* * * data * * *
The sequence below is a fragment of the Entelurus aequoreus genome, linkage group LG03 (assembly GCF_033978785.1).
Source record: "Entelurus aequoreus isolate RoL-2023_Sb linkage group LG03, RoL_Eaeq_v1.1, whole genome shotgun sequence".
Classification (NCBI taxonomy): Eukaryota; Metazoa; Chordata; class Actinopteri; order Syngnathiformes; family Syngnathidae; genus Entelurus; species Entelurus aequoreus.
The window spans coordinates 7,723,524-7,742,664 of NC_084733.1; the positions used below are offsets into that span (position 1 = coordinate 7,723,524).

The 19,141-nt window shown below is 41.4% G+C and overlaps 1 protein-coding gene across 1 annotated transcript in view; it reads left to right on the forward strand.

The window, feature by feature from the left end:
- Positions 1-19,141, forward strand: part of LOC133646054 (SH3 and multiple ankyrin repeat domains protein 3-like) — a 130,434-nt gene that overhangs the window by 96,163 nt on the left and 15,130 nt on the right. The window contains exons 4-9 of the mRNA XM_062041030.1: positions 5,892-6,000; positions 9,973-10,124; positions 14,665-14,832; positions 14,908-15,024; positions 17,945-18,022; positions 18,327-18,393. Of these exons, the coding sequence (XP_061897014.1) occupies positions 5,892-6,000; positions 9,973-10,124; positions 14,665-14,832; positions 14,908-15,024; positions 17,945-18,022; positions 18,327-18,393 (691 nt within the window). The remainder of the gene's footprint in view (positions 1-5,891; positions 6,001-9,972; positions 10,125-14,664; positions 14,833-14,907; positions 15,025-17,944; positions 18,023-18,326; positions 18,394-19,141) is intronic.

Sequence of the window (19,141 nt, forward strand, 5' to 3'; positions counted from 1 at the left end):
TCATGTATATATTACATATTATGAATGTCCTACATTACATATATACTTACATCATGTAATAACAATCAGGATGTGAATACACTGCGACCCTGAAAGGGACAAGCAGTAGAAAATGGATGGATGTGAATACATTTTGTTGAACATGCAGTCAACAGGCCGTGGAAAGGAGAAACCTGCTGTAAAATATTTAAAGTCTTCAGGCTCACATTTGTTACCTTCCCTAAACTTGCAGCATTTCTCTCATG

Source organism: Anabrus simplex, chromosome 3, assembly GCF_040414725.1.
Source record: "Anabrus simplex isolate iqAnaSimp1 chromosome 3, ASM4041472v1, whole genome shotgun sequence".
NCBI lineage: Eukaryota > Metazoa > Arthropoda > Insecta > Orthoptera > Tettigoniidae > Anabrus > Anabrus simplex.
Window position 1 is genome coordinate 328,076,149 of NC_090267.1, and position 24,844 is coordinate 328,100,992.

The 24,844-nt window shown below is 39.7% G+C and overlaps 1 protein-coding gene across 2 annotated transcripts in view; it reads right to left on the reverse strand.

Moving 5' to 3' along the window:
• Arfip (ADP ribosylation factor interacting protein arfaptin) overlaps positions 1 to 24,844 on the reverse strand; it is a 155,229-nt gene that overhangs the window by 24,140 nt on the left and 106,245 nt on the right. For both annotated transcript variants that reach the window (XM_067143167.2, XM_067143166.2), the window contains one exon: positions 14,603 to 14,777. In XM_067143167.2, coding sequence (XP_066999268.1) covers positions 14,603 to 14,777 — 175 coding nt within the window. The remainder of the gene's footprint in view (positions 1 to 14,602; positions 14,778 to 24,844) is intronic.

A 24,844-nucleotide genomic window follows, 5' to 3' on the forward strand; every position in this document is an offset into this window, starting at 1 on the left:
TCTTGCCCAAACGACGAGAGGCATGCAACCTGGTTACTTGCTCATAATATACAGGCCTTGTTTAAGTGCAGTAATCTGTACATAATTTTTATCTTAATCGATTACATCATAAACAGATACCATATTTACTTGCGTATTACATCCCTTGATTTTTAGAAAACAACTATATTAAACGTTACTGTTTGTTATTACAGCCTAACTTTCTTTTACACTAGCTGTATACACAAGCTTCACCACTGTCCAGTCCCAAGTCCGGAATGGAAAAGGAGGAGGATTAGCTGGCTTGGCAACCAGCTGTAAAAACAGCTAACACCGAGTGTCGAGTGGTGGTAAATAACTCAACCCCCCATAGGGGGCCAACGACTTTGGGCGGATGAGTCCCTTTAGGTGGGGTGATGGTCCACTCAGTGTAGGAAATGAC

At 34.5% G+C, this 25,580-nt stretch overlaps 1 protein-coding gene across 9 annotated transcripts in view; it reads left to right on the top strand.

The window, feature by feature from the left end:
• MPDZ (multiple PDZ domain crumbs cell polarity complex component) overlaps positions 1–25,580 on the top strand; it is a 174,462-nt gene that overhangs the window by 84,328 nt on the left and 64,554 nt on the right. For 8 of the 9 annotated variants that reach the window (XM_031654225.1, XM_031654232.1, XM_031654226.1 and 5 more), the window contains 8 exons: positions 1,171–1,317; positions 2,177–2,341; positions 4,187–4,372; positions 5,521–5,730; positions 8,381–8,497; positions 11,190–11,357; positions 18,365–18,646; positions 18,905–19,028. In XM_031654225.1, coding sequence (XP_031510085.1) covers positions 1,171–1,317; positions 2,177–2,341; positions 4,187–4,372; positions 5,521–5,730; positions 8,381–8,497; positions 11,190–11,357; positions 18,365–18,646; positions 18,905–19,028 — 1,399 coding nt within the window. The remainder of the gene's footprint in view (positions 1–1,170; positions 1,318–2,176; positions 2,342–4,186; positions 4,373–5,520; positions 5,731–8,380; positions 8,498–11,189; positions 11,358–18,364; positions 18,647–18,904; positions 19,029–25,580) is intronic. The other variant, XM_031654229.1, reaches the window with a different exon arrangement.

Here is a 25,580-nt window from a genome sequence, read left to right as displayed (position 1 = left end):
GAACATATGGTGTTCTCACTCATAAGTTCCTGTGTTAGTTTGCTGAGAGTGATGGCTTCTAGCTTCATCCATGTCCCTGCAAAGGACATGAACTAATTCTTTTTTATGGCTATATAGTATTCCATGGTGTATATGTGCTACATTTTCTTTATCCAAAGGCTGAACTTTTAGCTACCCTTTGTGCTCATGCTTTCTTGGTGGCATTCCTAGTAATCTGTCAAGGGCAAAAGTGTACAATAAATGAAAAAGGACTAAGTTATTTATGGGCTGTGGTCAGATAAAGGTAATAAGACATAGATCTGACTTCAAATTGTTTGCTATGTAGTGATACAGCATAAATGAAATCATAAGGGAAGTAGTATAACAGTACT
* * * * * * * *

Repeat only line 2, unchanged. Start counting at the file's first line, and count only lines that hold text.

Source record: "Entelurus aequoreus isolate RoL-2023_Sb linkage group LG03, RoL_Eaeq_v1.1, whole genome shotgun sequence".